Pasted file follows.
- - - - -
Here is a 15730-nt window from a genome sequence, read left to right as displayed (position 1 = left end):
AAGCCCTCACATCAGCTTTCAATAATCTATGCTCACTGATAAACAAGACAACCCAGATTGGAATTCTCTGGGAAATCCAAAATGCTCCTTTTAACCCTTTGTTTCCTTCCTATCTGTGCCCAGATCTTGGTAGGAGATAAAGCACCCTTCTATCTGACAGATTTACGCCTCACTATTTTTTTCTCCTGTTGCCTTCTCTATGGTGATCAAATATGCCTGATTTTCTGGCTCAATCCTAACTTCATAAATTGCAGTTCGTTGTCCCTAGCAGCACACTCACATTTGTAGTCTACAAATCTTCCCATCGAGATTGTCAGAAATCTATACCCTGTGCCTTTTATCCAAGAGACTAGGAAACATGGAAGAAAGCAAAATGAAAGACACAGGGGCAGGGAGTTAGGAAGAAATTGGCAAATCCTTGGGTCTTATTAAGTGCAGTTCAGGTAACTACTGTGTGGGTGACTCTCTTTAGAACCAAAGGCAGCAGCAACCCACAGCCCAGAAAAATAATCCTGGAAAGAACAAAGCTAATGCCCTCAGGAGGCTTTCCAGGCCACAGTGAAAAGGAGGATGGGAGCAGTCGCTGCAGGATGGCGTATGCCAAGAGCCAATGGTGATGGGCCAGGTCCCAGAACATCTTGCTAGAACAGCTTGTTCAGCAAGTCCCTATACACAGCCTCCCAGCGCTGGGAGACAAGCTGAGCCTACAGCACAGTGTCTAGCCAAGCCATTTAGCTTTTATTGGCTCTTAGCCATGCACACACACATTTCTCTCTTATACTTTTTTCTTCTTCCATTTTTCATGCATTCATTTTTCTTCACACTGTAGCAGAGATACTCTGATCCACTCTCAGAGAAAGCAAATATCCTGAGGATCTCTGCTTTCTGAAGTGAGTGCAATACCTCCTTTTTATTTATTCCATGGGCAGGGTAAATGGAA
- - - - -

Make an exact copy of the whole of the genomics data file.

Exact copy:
Here is a 15730-nt window from a genome sequence, read left to right as displayed (position 1 = left end):
AAGCCCTCACATCAGCTTTCAATAATCTATGCTCACTGATAAACAAGACAACCCAGATTGGAATTCTCTGGGAAATCCAAAATGCTCCTTTTAACCCTTTGTTTCCTTCCTATCTGTGCCCAGATCTTGGTAGGAGATAAAGCACCCTTCTATCTGACAGATTTACGCCTCACTATTTTTTTCTCCTGTTGCCTTCTCTATGGTGATCAAATATGCCTGATTTTCTGGCTCAATCCTAACTTCATAAATTGCAGTTCGTTGTCCCTAGCAGCACACTCACATTTGTAGTCTACAAATCTTCCCATCGAGATTGTCAGAAATCTATACCCTGTGCCTTTTATCCAAGAGACTAGGAAACATGGAAGAAAGCAAAATGAAAGACACAGGGGCAGGGAGTTAGGAAGAAATTGGCAAATCCTTGGGTCTTATTAAGTGCAGTTCAGGTAACTACTGTGTGGGTGACTCTCTTTAGAACCAAAGGCAGCAGCAACCCACAGCCCAGAAAAATAATCCTGGAAAGAACAAAGCTAATGCCCTCAGGAGGCTTTCCAGGCCACAGTGAAAAGGAGGATGGGAGCAGTCGCTGCAGGATGGCGTATGCCAAGAGCCAATGGTGATGGGCCAGGTCCCAGAACATCTTGCTAGAACAGCTTGTTCAGCAAGTCCCTATACACAGCCTCCCAGCGCTGGGAGACAAGCTGAGCCTACAGCACAGTGTCTAGCCAAGCCATTTAGCTTTTATTGGCTCTTAGCCATGCACACACACATTTCTCTCTTATACTTTTTTCTTCTTCCATTTTTCATGCATTCATTTTTCTTCACACTGTAGCAGAGATACTCTGATCCACTCTCAGAGAAAGCAAATATCCTGAGGATCTCTGCTTTCTGAAGTGAGTGCAATACCTCCTTTTTATTTATTCCATGGGCAGGGTAAATGGAA